Hypocrea jecorina (Trichoderma reesei) Cel7A as a molecular machine: A docking study
ABSTRACT Hypocrea jecorina (formerly Trichoderma reesei) Cel7A has a catalytic domain (CD) and a cellulose-binding domain (CBD) separated by a highly glycosylated linker. Very little is known of how the 2 domains interact to degrade crystalline cellulose. Based on the interaction energies and forces on cello-oligosaccharides computationally docked to the CD and CBD, we propose a molecular machine model, where the CBD wedges itself under a free chain end on the crystalline cellulose surface and feeds it to the CD active site tunnel. Enzyme-substrate interactions produce the forces required to pull cellulose chains from the surface and also to help the enzyme move on the cellulose chain for processive hydrolysis. The energy to generate these forces is ultimately derived from the chemical energy of glycosidic bond breakage.
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ABSTRACT: AutoDock is a small-molecule docking program that uses an energy function to score docked ligands. Here AutoDock's grid-based method for energy evaluation was exploited to evaluate the force exerted by Fusarium oxysporum Cel7B on the atoms of docked cellooligosaccharides and a thiooligosaccharide substrate analog. Coupled with the interaction energies evaluated for each docked ligand, these forces give insight into the dynamics of the ligand in the active site, and help to elucidate the relative importance of specific enzyme-substrate interactions in stabilizing the substrate transition-state conformation. The processive force on the docked substrate in the F. oxysporum Cel7B active site is less than half of that on the docked substrate in the Hypocrea jecorina Cel7A active site. Hydrogen bonding interactions of the enzyme with the C2 hydroxyl group of the glucosyl residue in subsite -2 and with the C3 hydroxyl group of the glucosyl residue in subsite +1 are the most significant in stabilizing the distorted14B transition-state conformation of the glucosyl residue in subsite -1. The force calculations also help to elucidate the mechanism that prevents the active site from fouling.Proteins Structure Function and Bioinformatics 11/2005; 61(3):590-6. DOI:10.1002/prot.20632 · 2.92 Impact Factor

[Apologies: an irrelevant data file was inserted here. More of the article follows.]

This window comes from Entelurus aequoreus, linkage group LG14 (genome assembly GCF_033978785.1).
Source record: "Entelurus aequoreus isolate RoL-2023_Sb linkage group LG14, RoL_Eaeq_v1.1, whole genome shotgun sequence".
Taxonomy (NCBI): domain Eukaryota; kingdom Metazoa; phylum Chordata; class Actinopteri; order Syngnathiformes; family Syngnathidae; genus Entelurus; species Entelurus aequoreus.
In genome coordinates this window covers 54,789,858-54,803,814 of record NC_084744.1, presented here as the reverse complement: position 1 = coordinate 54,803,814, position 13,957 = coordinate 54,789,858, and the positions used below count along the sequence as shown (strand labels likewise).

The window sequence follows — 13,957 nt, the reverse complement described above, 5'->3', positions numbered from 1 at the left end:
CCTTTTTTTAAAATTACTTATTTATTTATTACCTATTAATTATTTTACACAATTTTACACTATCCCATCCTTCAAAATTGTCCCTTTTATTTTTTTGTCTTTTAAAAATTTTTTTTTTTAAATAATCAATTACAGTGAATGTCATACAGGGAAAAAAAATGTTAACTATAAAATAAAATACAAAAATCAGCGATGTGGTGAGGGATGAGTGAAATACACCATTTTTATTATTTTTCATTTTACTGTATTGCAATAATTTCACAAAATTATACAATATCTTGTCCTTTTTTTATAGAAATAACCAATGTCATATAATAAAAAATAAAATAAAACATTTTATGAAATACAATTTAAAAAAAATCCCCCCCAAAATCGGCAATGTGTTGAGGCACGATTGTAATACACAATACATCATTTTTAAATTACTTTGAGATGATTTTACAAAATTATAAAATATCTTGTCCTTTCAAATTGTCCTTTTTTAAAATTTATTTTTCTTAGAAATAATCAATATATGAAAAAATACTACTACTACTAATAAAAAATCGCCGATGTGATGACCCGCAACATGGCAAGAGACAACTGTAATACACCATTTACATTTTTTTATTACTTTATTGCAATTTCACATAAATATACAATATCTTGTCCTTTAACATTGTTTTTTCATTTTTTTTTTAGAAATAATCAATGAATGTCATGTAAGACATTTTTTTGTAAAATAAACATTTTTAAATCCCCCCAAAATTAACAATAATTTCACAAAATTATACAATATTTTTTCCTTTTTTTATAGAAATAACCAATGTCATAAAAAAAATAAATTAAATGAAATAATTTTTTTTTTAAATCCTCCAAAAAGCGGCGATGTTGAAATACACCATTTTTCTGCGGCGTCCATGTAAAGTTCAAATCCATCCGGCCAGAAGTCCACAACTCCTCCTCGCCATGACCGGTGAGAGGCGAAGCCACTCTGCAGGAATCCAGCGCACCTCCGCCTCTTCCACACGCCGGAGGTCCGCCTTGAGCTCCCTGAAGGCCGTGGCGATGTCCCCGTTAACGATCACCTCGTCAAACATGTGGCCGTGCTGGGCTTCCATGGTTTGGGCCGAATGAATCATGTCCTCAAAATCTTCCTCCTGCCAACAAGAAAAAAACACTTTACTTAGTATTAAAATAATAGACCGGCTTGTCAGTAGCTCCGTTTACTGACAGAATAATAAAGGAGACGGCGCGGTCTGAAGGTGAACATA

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ABSTRACT: Amorphous cellulose was used as a specific carrier for the deposition of self-assembled multienzyme complexes capable of catalyzing coupled reactions. Naturally glycosylated fungal cellobiohydrolases (CBHs) of glycosyl hydrolase families 6 and 7 were specifically deposited onto the cellulose surface through their family I cellulose-binding modules (CBM). Naturally glycosylated fungal laccase was then deposited onto the preformed glycoprotein layer pretreated by ConA, through the interaction of mannosyl moieties of fungal glycoproteins with the multivalent lectin. The formation of a cellulase-ConA-laccase composite was proven by direct and indirect determination of activity of immobilized laccase. In the absence of cellulases and ConA, no laccase deposition onto the cellulose surface was observed. Finally, basidiomycetous cellobiose dehydrogenase (CDH) was deposited onto the cellulose surface through the specific interaction of its FAD domain with cellulose. The obtained paste was applied onto the surface of a Clark-type oxygen electrode and covered with a dialysis membrane. In the presence of traces of catechol or dopamine as mediators, the obtained immobilized multienzyme composite was capable of the coupled oxidation of cellulose by dissolved oxygen, thus providing the basis for a sensitive assay of the mediator. Swollen amorphous cellulose plays three different roles in the obtained biosensor as: (i) a gelforming matrix that captures the analyte and its oxidized intermediate, (ii) a specific carrier for protein self-assembly, and (iii) a source of excess substrate for a pseudo-reagent-less assay with signal amplification. The detection limit of such a tri-enzyme biosensor is 50-100 nM dopamine.Biotechnology Journal 05/2007; 2(5):546-58. DOI:10.1002/biot.200600221 · 3.71 Impact Factor